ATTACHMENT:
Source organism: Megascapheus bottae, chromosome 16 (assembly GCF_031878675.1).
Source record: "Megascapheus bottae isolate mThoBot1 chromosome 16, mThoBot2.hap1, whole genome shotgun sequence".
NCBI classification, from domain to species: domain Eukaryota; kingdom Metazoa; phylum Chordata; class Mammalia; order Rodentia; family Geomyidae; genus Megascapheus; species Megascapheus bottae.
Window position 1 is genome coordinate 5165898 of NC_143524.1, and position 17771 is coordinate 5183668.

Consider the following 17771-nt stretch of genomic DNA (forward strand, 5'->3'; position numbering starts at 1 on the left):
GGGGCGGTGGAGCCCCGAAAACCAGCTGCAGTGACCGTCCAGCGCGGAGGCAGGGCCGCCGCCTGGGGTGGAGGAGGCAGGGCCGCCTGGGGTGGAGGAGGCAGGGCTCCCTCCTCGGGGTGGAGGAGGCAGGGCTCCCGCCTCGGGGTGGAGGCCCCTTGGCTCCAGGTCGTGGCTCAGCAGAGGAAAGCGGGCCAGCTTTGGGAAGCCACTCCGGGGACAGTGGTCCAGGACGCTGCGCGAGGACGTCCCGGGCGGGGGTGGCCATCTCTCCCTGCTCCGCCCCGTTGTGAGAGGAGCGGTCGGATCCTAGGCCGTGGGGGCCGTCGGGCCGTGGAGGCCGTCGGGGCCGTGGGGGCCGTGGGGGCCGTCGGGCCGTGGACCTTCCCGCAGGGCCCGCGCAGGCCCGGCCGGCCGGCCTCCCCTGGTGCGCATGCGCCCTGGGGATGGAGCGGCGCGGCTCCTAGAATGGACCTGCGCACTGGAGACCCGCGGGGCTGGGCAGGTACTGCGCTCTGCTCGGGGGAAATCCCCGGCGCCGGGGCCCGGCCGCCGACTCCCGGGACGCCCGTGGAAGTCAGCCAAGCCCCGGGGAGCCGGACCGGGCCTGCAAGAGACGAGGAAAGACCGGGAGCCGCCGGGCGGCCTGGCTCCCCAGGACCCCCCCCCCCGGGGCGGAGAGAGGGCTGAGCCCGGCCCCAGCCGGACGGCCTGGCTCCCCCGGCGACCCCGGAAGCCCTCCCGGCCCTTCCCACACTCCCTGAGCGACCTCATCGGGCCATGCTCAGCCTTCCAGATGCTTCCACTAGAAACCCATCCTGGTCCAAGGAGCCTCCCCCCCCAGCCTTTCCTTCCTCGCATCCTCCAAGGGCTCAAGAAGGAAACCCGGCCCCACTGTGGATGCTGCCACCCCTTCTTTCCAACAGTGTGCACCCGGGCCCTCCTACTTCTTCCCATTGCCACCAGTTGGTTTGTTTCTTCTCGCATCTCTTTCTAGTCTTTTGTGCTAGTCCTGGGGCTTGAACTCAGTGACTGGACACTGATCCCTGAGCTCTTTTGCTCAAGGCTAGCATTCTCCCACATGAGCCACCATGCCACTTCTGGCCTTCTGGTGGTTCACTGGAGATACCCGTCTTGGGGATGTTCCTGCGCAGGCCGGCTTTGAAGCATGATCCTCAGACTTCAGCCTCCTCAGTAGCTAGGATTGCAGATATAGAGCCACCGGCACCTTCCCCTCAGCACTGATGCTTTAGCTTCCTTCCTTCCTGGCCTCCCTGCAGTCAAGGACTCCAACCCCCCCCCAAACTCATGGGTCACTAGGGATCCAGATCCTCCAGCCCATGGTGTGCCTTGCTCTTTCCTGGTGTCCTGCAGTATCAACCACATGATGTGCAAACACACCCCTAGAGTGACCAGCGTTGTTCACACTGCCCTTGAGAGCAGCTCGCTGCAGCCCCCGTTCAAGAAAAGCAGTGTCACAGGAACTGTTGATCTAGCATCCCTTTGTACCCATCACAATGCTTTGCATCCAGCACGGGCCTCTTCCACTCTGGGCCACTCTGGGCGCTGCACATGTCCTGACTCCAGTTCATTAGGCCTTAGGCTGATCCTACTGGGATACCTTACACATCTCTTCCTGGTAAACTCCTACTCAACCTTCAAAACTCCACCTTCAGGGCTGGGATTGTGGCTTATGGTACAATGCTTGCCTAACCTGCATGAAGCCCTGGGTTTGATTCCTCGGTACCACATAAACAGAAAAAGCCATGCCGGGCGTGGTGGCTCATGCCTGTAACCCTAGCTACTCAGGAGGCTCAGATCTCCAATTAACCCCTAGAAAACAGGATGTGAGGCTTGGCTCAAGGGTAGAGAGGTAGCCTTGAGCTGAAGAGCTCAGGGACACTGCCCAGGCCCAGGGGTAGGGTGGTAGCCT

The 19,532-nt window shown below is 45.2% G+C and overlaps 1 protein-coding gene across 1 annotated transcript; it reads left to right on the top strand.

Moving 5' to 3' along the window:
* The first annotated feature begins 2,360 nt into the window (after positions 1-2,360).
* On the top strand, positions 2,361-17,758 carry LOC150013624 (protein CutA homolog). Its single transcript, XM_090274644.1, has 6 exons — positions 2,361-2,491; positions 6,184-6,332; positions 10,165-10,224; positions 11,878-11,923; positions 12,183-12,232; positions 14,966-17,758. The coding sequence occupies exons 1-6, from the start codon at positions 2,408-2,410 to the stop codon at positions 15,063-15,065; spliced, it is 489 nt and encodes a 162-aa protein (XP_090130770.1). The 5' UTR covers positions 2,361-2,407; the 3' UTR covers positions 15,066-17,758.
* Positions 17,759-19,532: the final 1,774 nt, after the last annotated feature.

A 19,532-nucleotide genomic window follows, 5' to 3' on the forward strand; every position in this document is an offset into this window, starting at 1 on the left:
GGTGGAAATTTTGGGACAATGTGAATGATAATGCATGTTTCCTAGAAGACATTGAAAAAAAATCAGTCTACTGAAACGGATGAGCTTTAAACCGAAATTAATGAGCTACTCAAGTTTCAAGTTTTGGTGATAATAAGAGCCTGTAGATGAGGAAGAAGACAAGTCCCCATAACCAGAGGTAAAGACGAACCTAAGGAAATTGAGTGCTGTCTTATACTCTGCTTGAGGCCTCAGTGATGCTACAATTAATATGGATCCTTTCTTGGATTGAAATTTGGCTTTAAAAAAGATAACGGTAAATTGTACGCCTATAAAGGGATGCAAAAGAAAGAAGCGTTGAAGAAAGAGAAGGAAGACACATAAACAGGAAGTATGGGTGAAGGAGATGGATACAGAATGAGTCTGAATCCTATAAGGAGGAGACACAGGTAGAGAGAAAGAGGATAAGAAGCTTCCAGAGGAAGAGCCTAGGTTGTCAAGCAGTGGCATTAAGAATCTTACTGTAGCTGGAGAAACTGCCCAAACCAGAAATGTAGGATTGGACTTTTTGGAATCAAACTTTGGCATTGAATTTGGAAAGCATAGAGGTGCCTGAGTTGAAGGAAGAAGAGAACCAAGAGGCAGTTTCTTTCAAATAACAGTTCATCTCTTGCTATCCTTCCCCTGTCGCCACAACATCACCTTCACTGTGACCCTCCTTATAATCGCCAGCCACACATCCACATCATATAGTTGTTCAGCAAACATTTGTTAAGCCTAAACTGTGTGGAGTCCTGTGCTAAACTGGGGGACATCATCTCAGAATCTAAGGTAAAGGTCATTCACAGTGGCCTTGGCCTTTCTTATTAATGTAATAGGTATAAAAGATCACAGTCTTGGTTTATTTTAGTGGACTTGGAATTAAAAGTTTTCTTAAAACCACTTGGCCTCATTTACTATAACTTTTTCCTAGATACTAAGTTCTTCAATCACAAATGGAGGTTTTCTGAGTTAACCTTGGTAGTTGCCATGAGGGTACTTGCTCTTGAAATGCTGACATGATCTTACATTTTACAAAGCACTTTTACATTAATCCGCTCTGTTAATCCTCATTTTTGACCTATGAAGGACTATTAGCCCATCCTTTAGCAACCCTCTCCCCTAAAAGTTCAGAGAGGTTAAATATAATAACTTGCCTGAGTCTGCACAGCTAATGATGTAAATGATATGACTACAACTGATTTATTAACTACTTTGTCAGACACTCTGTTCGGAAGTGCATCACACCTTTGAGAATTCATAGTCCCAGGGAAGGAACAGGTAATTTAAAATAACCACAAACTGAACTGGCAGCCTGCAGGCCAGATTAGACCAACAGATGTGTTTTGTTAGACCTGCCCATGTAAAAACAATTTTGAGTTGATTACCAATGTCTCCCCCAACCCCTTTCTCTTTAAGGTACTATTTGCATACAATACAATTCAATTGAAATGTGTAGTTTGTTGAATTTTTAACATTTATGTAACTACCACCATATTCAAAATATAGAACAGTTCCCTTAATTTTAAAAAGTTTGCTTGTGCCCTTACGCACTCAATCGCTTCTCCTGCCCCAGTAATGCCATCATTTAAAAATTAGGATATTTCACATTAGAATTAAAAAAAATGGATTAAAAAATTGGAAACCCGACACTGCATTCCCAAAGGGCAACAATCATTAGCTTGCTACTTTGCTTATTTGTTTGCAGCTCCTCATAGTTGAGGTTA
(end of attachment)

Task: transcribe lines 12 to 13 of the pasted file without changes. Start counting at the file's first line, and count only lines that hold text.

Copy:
A 19,532-nucleotide genomic window follows, 5' to 3' on the forward strand; every position in this document is an offset into this window, starting at 1 on the left:
GGTGGAAATTTTGGGACAATGTGAATGATAATGCATGTTTCCTAGAAGACATTGAAAAAAAATCAGTCTACTGAAACGGATGAGCTTTAAACCGAAATTAATGAGCTACTCAAGTTTCAAGTTTTGGTGATAATAAGAGCCTGTAGATGAGGAAGAAGACAAGTCCCCATAACCAGAGGTAAAGACGAACCTAAGGAAATTGAGTGCTGTCTTATACTCTGCTTGAGGCCTCAGTGATGCTACAATTAATATGGATCCTTTCTTGGATTGAAATTTGGCTTTAAAAAAGATAACGGTAAATTGTACGCCTATAAAGGGATGCAAAAGAAAGAAGCGTTGAAGAAAGAGAAGGAAGACACATAAACAGGAAGTATGGGTGAAGGAGATGGATACAGAATGAGTCTGAATCCTATAAGGAGGAGACACAGGTAGAGAGAAAGAGGATAAGAAGCTTCCAGAGGAAGAGCCTAGGTTGTCAAGCAGTGGCATTAAGAATCTTACTGTAGCTGGAGAAACTGCCCAAACCAGAAATGTAGGATTGGACTTTTTGGAATCAAACTTTGGCATTGAATTTGGAAAGCATAGAGGTGCCTGAGTTGAAGGAAGAAGAGAACCAAGAGGCAGTTTCTTTCAAATAACAGTTCATCTCTTGCTATCCTTCCCCTGTCGCCACAACATCACCTTCACTGTGACCCTCCTTATAATCGCCAGCCACACATCCACATCATATAGTTGTTCAGCAAACATTTGTTAAGCCTAAACTGTGTGGAGTCCTGTGCTAAACTGGGGGACATCATCTCAGAATCTAAGGTAAAGGTCATTCACAGTGGCCTTGGCCTTTCTTATTAATGTAATAGGTATAAAAGATCACAGTCTTGGTTTATTTTAGTGGACTTGGAATTAAAAGTTTTCTTAAAACCACTTGGCCTCATTTACTATAACTTTTTCCTAGATACTAAGTTCTTCAATCACAAATGGAGGTTTTCTGAGTTAACCTTGGTAGTTGCCATGAGGGTACTTGCTCTTGAAATGCTGACATGATCTTACATTTTACAAAGCACTTTTACATTAATCCGCTCTGTTAATCCTCATTTTTGACCTATGAAGGACTATTAGCCCATCCTTTAGCAACCCTCTCCCCTAAAAGTTCAGAGAGGTTAAATATAATAACTTGCCTGAGTCTGCACAGCTAATGATGTAAATGATATGACTACAACTGATTTATTAACTACTTTGTCAGACACTCTGTTCGGAAGTGCATCACACCTTTGAGAATTCATAGTCCCAGGGAAGGAACAGGTAATTTAAAATAACCACAAACTGAACTGGCAGCCTGCAGGCCAGATTAGACCAACAGATGTGTTTTGTTAGACCTGCCCATGTAAAAACAATTTTGAGTTGATTACCAATGTCTCCCCCAACCCCTTTCTCTTTAAGGTACTATTTGCATACAATACAATTCAATTGAAATGTGTAGTTTGTTGAATTTTTAACATTTATGTAACTACCACCATATTCAAAATATAGAACAGTTCCCTTAATTTTAAAAAGTTTGCTTGTGCCCTTACGCACTCAATCGCTTCTCCTGCCCCAGTAATGCCATCATTTAAAAATTAGGATATTTCACATTAGAATTAAAAAAAATGGATTAAAAAATTGGAAACCCGACACTGCATTCCCAAAGGGCAACAATCATTAGCTTGCTACTTTGCTTATTTGTTTGCAGCTCCTCATAGTTGAGGTTA